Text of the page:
It's time to declare an electoral Groundhog Day for Florida and Michigan and allow voters there another chance to help choose the Democratic presidential nominee. Ordinarily, this page objects to mulligans, do-overs and last-minute changes that erode respect for the rules of fair play. But there is a way to put the increasingly wacky nominating contest back on track, giving voters a say without rewarding the errant state politicians who broke the rules in the first place.
All sane Democrats now rue the day that Florida and Michigan officials decided to flout party rules and hold their primaries earlier than ever in history. The contests that were held were manifestly undemocratic (Barack Obama's name wasn't even on the ballot in Michigan), and National Committee Chairman Howard Dean has rightly refused to seat the two states' delegates at the convention. Now that the race to the nomination looks to be a photo finish, Florida and Michigan officials say they'd like to hold the contests again -- if someone else pays. If they do so before June 29, their delegations could be properly seated under existing party rules -- and could participate as they should in what may well be a brokered convention.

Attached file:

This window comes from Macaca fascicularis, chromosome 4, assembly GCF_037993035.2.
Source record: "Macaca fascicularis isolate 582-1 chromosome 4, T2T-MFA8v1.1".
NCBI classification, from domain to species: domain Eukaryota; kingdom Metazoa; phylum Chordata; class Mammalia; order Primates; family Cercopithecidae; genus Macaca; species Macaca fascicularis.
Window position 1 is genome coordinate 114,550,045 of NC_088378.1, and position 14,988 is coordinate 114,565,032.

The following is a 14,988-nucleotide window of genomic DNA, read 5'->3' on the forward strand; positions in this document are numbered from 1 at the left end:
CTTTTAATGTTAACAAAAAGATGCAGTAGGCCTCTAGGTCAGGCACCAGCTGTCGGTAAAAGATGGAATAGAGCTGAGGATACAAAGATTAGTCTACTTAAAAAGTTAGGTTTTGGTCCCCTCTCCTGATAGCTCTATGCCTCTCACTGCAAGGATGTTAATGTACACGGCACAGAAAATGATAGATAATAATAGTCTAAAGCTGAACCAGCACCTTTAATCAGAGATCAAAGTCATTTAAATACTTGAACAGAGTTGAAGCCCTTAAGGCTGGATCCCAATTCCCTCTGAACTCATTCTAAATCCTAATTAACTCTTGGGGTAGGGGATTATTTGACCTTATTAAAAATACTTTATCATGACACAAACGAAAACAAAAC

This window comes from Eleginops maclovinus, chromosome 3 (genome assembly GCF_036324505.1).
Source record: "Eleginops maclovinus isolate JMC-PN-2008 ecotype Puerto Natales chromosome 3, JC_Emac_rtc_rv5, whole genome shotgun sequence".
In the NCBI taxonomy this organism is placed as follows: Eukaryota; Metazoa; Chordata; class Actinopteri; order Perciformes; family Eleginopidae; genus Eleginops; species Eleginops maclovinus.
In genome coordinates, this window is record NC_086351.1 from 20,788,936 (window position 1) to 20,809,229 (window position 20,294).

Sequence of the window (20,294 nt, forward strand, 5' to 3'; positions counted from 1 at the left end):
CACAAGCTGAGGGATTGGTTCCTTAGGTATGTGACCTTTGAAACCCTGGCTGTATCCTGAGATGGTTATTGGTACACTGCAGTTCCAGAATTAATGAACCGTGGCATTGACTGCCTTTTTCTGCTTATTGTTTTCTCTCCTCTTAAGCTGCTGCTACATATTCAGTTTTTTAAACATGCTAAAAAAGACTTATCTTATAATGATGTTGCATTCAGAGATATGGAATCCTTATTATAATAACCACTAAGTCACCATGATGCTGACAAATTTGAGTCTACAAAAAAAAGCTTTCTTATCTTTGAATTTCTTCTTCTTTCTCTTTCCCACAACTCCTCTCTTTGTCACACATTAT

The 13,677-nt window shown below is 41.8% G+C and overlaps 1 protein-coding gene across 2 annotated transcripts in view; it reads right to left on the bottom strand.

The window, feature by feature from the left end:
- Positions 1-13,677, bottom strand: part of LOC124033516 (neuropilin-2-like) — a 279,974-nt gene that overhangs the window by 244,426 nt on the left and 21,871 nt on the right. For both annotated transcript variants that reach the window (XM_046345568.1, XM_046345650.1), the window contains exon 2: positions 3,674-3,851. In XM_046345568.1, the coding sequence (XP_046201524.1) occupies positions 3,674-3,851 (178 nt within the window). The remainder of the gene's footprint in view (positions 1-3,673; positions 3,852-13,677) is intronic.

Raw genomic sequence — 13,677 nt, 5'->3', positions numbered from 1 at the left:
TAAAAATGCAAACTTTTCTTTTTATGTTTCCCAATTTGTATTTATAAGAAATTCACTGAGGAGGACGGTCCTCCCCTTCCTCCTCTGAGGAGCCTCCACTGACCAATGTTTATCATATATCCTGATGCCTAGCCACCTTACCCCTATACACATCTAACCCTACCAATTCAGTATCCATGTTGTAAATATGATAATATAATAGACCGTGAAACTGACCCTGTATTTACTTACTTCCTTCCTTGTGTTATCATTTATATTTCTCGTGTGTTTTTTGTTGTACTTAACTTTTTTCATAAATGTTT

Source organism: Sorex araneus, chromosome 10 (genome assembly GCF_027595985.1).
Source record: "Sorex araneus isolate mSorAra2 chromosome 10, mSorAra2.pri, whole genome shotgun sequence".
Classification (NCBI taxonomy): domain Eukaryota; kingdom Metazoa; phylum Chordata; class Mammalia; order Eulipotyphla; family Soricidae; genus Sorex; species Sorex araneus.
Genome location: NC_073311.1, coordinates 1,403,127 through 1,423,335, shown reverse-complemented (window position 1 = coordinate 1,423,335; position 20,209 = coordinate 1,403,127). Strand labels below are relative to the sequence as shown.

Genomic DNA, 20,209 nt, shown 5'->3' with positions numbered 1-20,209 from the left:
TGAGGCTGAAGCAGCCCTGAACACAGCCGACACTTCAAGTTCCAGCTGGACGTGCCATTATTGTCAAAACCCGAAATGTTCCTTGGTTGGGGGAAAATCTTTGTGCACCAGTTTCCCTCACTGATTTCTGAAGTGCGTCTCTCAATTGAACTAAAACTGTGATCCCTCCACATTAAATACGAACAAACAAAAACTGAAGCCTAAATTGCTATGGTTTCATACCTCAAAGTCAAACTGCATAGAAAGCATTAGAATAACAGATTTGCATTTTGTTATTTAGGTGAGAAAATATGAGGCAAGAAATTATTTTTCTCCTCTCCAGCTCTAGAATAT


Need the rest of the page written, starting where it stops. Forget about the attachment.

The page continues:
Money is the stumbling block. Guesstimates of the cost of a do-over range from $5 million per state for a mail-in contest to $18 million or new elections. But who said democracy should be cheap? That Hillary Rodham Clinton raised $3 million in a single day following her victories in Texas and Ohio shows how passionately many Americans feel about this presidential race. Dean has, again rightly, refused to pay for new elections, saying national committee funds must be spent to help elect the Democratic nominee this fall. It's the responsibility of the state officials who broke the rules to find the money to fix this problem -- and voters must demand they do it. Florida's Gov. Charlie Crist, mentioned as a possible running mate for presumptive Republican nominee John McCain, should be especially keen to avoid the appearance that his state has once again placed a heavy thumb on the nation's electoral scales.
The more important question is how the balloting can be conducted most fairly at this late stage. The least expensive and cleanest solution is a mail-in ballot, which could be sent to all Florida and Michigan registered Democrats in early June, after the other states have voted. Granted, this might have the perverse effect of giving the two states even more influence than anyone dreamed of when their politicians plotted to hold their primaries ridiculously early. But it's still better than silencing voters for the sins of their party leaders.